An unique tree that gives you several varieties of apples with just one tree, this multiple graft apple (Malus sp.) is a pleasure to watch bloom and fruit. Growing in USDA zones 5-8, they can tolerate cold down to -10 degrees and do not require a lot of chill hours, so they can also grow in the south and still produce fruit. This dwarf fruit tree does not take up a lot of space in your landscape while still providing you with multiple varieties of apples. Only reaching 10-15 feet tall and 10 feet wide, it’s a great way to have several varieties of apple without having to have an orchard to do so. The multi-grafted apple does not require a pollinator as the different grafts naturally cross pollinate with one another!
Location: Be sure that the location you plan to plant your tree will receive full sun which means at least six hours of direct sun each day. If the area receives more than half a day’s shade then the tree will not perform well. Drainage is essential so if you have an overabundance of clay, some soil amending may be required. The pH range of the soil (for the best results) is 6.0-6.5 and a soil test can determine this easily. Testing kits can be found at your local gardening center to test the acidity of your soil. If the soil is mostly sand then amending peat moss into the sand will help with moisture retention otherwise more frequent irrigation will be needed.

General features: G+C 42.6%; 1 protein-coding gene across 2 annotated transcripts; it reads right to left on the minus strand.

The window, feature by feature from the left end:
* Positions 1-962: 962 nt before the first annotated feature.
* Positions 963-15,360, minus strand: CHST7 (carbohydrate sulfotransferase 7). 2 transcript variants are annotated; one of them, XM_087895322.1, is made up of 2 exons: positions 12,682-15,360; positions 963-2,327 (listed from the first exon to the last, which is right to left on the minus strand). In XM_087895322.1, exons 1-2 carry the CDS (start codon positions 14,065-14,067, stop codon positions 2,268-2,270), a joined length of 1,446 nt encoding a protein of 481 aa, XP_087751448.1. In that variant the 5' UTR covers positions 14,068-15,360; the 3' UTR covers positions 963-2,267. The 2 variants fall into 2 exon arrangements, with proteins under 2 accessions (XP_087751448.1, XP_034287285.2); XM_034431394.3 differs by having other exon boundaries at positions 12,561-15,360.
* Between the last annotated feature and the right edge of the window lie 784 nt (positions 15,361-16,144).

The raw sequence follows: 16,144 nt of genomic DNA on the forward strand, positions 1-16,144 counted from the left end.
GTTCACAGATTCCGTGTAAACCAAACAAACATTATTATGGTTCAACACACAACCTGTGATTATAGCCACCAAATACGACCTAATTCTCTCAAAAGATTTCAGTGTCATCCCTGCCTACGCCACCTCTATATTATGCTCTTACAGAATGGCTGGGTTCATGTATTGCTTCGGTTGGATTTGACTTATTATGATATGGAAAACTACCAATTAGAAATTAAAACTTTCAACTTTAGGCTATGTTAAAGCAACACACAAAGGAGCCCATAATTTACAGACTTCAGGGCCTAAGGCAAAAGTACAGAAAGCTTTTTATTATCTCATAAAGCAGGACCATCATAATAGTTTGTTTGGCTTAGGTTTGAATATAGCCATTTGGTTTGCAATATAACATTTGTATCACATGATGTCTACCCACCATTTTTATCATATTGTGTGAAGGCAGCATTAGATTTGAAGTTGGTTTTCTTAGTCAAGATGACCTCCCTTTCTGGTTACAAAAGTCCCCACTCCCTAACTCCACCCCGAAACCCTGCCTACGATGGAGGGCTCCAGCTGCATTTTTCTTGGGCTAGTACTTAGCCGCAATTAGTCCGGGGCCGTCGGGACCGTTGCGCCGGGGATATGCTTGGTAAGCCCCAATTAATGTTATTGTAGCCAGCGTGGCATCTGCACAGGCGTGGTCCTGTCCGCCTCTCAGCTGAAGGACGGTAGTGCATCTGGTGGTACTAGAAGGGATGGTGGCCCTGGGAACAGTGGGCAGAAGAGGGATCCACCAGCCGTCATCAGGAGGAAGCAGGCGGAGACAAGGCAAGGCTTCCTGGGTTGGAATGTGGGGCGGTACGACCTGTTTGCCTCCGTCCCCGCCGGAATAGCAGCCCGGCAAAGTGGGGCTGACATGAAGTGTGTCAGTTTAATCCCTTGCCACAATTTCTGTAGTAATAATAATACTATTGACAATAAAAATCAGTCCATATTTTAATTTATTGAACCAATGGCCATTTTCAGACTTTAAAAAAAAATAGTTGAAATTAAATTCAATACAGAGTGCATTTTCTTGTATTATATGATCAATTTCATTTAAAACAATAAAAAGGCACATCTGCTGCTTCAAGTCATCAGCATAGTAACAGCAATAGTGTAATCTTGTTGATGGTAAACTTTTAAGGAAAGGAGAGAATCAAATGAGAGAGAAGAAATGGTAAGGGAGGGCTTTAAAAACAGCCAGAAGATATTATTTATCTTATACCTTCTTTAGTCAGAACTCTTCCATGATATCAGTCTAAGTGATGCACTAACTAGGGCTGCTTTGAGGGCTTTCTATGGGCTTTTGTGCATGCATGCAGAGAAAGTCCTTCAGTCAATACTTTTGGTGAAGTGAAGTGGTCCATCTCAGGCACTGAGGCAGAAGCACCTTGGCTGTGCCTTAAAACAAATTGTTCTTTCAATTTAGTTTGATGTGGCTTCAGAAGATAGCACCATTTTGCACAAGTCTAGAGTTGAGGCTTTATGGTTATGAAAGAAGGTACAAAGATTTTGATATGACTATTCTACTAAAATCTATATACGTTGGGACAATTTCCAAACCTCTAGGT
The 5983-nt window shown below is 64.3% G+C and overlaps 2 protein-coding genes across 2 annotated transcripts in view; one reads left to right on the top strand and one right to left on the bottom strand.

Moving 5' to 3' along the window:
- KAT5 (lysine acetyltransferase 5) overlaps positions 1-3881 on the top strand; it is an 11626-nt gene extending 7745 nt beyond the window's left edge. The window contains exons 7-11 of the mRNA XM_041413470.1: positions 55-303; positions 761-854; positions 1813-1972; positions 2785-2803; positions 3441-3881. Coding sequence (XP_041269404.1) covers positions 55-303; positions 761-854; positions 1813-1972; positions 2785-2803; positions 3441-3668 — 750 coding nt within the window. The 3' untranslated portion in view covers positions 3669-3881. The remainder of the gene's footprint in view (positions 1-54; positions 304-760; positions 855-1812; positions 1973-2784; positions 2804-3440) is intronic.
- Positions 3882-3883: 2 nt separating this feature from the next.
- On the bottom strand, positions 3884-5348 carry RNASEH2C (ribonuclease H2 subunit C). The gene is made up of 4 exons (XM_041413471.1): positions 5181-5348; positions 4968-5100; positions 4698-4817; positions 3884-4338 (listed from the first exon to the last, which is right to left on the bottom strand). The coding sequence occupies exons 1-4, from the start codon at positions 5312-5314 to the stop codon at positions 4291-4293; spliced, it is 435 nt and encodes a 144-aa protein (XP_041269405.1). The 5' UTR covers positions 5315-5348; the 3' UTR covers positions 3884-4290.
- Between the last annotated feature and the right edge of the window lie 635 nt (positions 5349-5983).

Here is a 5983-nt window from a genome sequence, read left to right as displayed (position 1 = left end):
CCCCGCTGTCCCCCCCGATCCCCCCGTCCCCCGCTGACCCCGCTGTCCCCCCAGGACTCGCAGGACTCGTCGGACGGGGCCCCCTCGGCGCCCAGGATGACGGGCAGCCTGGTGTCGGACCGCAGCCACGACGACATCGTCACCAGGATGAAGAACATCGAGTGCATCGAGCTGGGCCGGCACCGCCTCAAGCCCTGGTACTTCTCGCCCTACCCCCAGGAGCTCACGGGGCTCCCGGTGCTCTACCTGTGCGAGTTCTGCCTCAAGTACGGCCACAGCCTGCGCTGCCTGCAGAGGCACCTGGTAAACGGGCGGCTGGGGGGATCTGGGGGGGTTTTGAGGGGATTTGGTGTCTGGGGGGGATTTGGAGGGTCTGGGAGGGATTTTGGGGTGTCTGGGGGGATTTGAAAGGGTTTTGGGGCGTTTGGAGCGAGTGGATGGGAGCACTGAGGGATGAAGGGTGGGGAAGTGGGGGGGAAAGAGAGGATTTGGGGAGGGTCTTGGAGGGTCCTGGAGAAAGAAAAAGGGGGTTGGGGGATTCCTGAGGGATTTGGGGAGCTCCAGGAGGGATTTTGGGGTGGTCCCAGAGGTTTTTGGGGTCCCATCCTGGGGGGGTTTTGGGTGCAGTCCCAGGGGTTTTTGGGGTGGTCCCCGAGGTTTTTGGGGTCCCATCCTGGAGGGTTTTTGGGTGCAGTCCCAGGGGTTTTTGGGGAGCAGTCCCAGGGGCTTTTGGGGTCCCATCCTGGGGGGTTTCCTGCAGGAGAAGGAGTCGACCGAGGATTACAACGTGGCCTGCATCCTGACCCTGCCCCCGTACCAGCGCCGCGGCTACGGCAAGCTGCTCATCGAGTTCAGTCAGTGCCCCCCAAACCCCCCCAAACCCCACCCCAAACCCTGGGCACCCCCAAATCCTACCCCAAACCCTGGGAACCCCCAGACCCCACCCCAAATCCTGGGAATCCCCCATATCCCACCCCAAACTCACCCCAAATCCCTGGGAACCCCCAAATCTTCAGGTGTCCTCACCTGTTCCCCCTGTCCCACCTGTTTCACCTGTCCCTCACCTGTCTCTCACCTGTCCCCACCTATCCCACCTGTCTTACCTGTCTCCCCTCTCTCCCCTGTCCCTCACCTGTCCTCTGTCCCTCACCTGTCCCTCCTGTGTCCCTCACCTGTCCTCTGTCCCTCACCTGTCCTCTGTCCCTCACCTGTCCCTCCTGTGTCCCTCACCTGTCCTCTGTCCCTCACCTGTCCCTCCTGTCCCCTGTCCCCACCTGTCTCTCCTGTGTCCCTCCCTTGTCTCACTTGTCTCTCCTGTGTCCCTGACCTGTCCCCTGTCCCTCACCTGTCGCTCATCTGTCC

Planting Directions (in ground): Now that you have found your ideal planting location for the Multi- apple there are some basic steps for planting the tree. You can raise the acidity of the soil if necessary using lime or wood ash. To lower the pH you can amend sulfur, sphagnum peat or aluminum/iron sulfate into the soil.
1) Make your planting site hole twice the width of the root ball and just as deep.
2) Gently comb your hands over the root ball to free up the roots before planting. Take care not to be to rough with the roots.
3) Place your new Multi-apple tree in the hole and be sure it’s straight as you begin to back fill the hole. Tamp down the soil as you fill the hole to prevent air pockets from forming.
4) Water the planting site to settle the soil and then mulch around the base to prevent competing weeds and grasses from growing around the area.
*Tip: Make sure your mulch is not touching the base of the trunk as this can encourage rot and fungus from forming.